Trust supports veterans through Harvard Veterans Legal Clinic
Since being chartered by Congress in 1932, DAV has filed more than 11.5 million VA claims, resulting in more than $20 billion in benefits for service members, veterans and their families. Last year alone, DAV filed more than 200,000 claims on their behalf. Sometimes, however, veterans and their families need additional legal help beyond what DAV normally offers.
Last August, DAV’s Charitable Service Trust significantly increased an existing grant to the Veterans Legal Clinic (VLC) at Harvard Law School in order to respond to those additional needs. The grant more than doubled the total amount of a previous grant to the VLC, now totaling more than $3 million to cover the entire cost of a decade of veterans advocacy. This expands support of the clinic’s pro bono work in a number of law practice areas, such as appealing veterans benefit denials in federal court, acquiring discharge upgrades, estate planning and combatting predatory veteran student lending.
“The Trust is always looking for diverse and innovative opportunities to put its resources to work for veterans. Supporting the Harvard Veterans Law Program accomplishes that,” said Trust President Richard E. Marbes, who traveled to Boston last October to formally present the grant to the school.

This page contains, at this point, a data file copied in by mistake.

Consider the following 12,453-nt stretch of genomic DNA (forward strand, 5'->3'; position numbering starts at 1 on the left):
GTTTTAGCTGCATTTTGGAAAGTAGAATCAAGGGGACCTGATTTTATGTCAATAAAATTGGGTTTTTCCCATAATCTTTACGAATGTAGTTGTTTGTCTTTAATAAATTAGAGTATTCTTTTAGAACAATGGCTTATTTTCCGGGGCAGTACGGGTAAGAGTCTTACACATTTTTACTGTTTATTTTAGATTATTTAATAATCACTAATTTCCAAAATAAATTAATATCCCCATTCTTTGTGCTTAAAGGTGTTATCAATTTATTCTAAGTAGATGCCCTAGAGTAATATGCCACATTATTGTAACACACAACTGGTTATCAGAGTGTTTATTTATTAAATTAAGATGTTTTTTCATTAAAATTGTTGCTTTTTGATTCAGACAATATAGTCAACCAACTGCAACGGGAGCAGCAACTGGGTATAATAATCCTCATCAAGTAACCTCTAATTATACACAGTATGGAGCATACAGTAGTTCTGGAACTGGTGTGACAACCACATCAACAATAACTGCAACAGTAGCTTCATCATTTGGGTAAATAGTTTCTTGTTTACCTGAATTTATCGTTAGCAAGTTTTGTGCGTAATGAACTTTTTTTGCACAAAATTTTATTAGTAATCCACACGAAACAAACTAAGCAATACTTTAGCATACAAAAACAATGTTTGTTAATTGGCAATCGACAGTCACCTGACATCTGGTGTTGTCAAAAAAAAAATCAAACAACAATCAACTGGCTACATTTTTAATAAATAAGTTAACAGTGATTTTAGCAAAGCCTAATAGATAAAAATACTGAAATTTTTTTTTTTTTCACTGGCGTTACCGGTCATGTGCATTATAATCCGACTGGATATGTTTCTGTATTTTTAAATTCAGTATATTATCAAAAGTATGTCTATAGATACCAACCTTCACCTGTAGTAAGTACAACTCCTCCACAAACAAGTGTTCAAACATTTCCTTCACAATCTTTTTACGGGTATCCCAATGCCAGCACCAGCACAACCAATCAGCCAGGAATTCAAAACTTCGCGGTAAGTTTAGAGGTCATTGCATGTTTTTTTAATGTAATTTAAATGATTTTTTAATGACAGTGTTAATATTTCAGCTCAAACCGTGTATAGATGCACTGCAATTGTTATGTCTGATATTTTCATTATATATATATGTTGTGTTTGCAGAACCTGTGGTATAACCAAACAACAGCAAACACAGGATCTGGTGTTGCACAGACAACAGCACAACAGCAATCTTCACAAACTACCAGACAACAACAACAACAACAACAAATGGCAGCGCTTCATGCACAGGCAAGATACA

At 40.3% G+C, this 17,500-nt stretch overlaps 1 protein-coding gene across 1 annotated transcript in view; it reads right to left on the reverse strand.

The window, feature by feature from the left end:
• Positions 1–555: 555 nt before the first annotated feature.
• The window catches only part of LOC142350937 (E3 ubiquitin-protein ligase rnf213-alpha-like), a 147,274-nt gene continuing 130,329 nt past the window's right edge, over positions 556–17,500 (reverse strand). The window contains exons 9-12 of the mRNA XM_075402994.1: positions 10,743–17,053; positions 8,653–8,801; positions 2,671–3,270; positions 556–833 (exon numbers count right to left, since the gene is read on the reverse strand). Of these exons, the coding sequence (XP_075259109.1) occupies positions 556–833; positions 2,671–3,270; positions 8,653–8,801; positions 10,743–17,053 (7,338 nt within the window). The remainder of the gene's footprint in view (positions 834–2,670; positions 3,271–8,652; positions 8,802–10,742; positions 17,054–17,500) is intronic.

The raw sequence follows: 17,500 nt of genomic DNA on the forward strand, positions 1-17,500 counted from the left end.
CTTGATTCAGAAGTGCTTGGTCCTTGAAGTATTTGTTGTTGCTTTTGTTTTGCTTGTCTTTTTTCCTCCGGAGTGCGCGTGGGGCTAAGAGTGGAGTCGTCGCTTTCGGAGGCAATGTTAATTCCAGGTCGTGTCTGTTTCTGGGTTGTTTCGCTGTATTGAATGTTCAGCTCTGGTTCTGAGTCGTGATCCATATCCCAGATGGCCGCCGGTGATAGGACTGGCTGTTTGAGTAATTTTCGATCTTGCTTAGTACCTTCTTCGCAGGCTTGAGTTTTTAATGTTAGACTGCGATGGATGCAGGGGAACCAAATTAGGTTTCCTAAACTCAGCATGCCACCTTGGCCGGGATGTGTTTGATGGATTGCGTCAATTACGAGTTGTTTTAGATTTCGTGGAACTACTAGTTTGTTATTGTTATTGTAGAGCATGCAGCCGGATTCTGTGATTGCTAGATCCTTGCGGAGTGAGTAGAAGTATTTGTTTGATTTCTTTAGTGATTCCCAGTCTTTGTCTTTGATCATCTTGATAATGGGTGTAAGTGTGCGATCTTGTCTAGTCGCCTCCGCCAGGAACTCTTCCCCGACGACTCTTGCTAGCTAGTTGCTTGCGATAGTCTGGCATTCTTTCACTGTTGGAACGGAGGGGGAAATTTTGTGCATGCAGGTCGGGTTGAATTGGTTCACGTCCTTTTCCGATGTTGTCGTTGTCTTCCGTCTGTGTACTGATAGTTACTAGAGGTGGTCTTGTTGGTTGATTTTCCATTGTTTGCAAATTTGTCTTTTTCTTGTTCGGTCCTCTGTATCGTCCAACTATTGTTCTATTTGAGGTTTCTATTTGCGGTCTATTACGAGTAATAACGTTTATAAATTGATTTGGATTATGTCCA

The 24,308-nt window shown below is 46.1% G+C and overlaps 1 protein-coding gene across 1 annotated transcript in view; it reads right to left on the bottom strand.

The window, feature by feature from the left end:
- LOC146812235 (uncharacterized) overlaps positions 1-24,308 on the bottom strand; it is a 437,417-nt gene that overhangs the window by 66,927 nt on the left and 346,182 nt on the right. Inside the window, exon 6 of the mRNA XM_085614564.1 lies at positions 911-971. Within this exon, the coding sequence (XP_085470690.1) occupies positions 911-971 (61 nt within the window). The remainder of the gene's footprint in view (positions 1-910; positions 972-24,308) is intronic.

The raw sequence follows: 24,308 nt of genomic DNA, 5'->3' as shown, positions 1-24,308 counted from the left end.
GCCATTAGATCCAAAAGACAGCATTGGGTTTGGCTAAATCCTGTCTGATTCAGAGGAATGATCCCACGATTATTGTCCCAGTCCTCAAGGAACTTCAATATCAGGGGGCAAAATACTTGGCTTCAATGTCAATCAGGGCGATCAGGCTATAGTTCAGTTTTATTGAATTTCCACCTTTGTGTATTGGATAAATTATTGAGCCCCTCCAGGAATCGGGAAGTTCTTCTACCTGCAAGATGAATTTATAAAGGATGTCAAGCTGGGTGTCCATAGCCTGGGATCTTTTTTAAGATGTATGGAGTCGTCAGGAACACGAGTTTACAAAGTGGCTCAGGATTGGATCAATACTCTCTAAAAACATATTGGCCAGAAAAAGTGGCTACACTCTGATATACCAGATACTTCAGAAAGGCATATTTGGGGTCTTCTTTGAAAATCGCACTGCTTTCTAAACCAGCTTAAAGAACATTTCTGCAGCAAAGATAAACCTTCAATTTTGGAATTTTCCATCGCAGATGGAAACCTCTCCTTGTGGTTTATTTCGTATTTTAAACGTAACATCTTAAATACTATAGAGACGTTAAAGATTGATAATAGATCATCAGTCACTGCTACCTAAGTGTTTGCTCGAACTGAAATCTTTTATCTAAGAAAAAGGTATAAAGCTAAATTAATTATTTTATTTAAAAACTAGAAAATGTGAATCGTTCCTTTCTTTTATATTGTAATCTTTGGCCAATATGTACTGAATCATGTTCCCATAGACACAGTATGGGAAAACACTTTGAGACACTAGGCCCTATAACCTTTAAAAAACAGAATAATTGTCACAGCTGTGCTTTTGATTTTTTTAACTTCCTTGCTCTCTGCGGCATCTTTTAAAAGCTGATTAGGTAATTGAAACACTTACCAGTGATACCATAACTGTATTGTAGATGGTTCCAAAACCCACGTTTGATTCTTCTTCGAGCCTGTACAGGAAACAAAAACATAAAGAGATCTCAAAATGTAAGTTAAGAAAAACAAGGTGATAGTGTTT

“Much of the work at the clinic is performed by law students under the close supervision of faculty,” explained Harvard law professor Daniel Nagin. “We are well aware of DAV’s nationwide programs to assist disabled veterans and their families, and Harvard is proud to join the army of advocates—lawyers and nonlawyers alike—devoting themselves to this important cause.”
According to Marbes, that devotion serves as an investment for the veteran community at large.
“Not only is Harvard Law School providing pro bono legal services for veterans, it’s instilling a commitment to veterans and the issues we face in the best of the next generation of lawyers,” he said.
“We are humbled and privileged to have the opportunity to advocate on behalf of disabled veterans and to work every day to help close the justice gap for those who have worn the uniform,” said Nagin.
“DAV is a nationwide leader in representing veterans,” said National Adjutant Marc Burgess. “Partnering with Harvard is a true testament to the lengths DAV will go in order to ensure veterans receive the best services and representation possible.”